TV Review: Apple Tree Yard

“Before I met you I was a civilised woman”

Based on the novel of the same name by Louise Doughty, psychodrama Apple Tree Yard has proved itself most watercooler-worthy with its twisting plot, classy cast and yes, controversial moments making it a hit thriller for the BBC. The story revolves around Yvonne Carmichael – celebrated scientist, mother of two, wife to Gary – who, when a chance encounter at work leads to an unexpected quickie with a literal tall dark and handsome stranger, finds her entire world tipped upside down by the consequences that follow.

Written by Amanda Coe and directed by Jessica Hobbs, the first episode plays out as a rather marvellous exploration of a 40-something woman rediscovering her sexuality and having the kind of illicit affair that makes you write naff diary entries (as Yvonne does…). But by the end of the first hour, the drama takes the first of several hard turns as [spoiler alert] she is brutally raped by a colleague. The use of rape as a dramatic device is one which should always be interrogated but here, coming from the text as it does and its devastating impact detailed as painstakingly as it was in episode 2, it felt appropriately handled and never gratuitous. Continue reading “TV Review: Apple Tree Yard”

DVD Review: The 39 Steps

“Life never seems grim after a couple of fried eggs”

I haven’t quite made it to see The 39 Steps on the stage yet, it’s one of those shows that seems set to go nowhere and so I am waiting for a cast to arrive that will really excite me and finally get me into the Criterion Theatre to see it. In the meantime, I borrowed this 2008 BBC adaptation on DVD off a friend to fit into my weekend of spy thrillers. For anyone who hasn’t seen it before (like me), the story revolves around Richard Hannay who, finding himself wrongfully accused of murder in mid-1914, is forced on the run as he uncovers a dastardly plot to cause a major war led by a German spy ring somewhere in Scotland and finds himself being chased by the Germans, the British police and a mysterious bi-plane, even as he tries to save the nation from invasion.

This adaptation was written by Lizzie Mickery from John Buchan’s novel and directed by James Hawes so its pedigree was relatively high, but I have to admit to finding the whole thing a bit creaky. Part of the problem was the central casting of Rupert Penry-Jones as Hannay, an actor whom I’ve previously much enjoyed but who lacks much presence at all here as events just spiral on all around him. Hawes could have done with injecting much more pace into the production all-around too but Mickery’s writing doesn’t help as it lacks any real menace to convince us of the peril in which our hero finds himself in. Continue reading “DVD Review: The 39 Steps”

Review: All My Sons, Digital Theatre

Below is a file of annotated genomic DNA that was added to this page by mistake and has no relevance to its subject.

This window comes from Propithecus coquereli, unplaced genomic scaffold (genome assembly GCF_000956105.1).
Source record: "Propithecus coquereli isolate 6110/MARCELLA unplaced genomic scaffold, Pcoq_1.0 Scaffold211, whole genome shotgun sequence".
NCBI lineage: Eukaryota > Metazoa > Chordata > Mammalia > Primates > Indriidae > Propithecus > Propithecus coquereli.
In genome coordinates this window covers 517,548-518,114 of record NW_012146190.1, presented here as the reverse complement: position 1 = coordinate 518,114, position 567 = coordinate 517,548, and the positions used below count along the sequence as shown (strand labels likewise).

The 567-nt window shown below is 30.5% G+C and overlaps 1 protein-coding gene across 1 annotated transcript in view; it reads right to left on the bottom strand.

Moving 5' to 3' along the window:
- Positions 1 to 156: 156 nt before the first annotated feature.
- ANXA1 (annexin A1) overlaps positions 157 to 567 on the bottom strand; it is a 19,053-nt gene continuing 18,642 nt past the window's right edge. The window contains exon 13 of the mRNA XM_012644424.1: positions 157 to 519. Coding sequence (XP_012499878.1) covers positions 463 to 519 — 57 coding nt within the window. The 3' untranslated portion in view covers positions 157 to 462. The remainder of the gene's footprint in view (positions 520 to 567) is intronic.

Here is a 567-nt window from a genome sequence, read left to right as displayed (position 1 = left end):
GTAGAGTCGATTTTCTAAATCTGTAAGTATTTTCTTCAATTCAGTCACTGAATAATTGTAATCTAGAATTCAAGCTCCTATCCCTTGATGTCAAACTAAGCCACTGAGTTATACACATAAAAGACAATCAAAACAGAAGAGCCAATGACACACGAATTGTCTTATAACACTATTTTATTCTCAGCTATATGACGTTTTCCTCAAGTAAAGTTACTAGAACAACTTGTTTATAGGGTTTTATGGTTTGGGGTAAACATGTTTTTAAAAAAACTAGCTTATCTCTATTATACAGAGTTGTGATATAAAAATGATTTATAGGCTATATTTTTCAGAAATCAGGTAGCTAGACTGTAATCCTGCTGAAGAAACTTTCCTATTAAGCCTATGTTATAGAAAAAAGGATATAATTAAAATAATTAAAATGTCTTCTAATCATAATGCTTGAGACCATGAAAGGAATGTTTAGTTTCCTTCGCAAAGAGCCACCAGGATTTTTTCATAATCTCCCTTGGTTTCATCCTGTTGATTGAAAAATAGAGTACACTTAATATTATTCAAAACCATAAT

“I’m interested in what people want”

There’s not really much more to be said about All My Sons that I didn’t cover in my original review of the play. Howard Davies’ production of Arthur Miller’s classic was a deserved huge success in the West End in 2010 and Digital Theatre captured it on film over two nights in September and so one now has the opportunity to rent it online, or download it to watch via their video player.

The fact that the play takes place on the single set lends itself to being captured quite easily on film, there’s little theatrical shenanigans employed here to distract from the fireworks of the acting, that is the real focus of this show. David Suchet’s oily geniality and Zoë Wanamaker’s blind forthrightedness are simply exceptional together as the Kellers play host to family and neighbours and are ultimately left helpless as long-buried truths from the past worm their way to the surface with devastating consequences. Continue reading “Review: All My Sons, Digital Theatre”

Review: All My Sons, Apollo Theatre

“I’m his father and he’s my son, and if there’s anything bigger than that I’ll put a bullet in my head!”

Featuring two heavyweights of British acting talent, David Suchet and Zoë Wanamaker, the new production of Arthur Miller’s All My Sons at the Apollo Theatre on Shaftesbury Avenue has already attracted comments which have somehow made it onto big banners up at the theatre along the lines of “as close to a summer blockbuster as the West End can get”. Given that the first preview was just last night, this does seem a little previous, but having attended said first preview, I can honestly say never a truer word was said: this tale of guilt, denial and responsibility is just sensational!

Set in late 1940s smalltown America, All My Sons looks at what happens when capitalist greed runs amok hand in hand with a lack of moral responsibility. Joe Keller is a businessman whose factory was responsible for sending faulty aircraft parts to the American forces, resulting in the deaths of several servicemen in the Second World War. He escaped prison, but his business partner did not, and with his wife Kate and son Chris, has continued to be a successful man, the American Dream personified. However, when the business partner’s daughter Ann arrives for a visit, it becomes apparent that this dream is perilously close to being shattered. It turns out Anne was engaged to the Kellers’ other son Larry who disappeared in combat a few years ago but now has a budding romance with Chris. Kate is dead set against this as she is adamant that Larry is still alive, a delusion tolerated by the other men in the house, but it is the pursuit of the truth behind the force of her denial that finally unlocks the Pandora’s box of terrible secrets. Continue reading “Review: All My Sons, Apollo Theatre”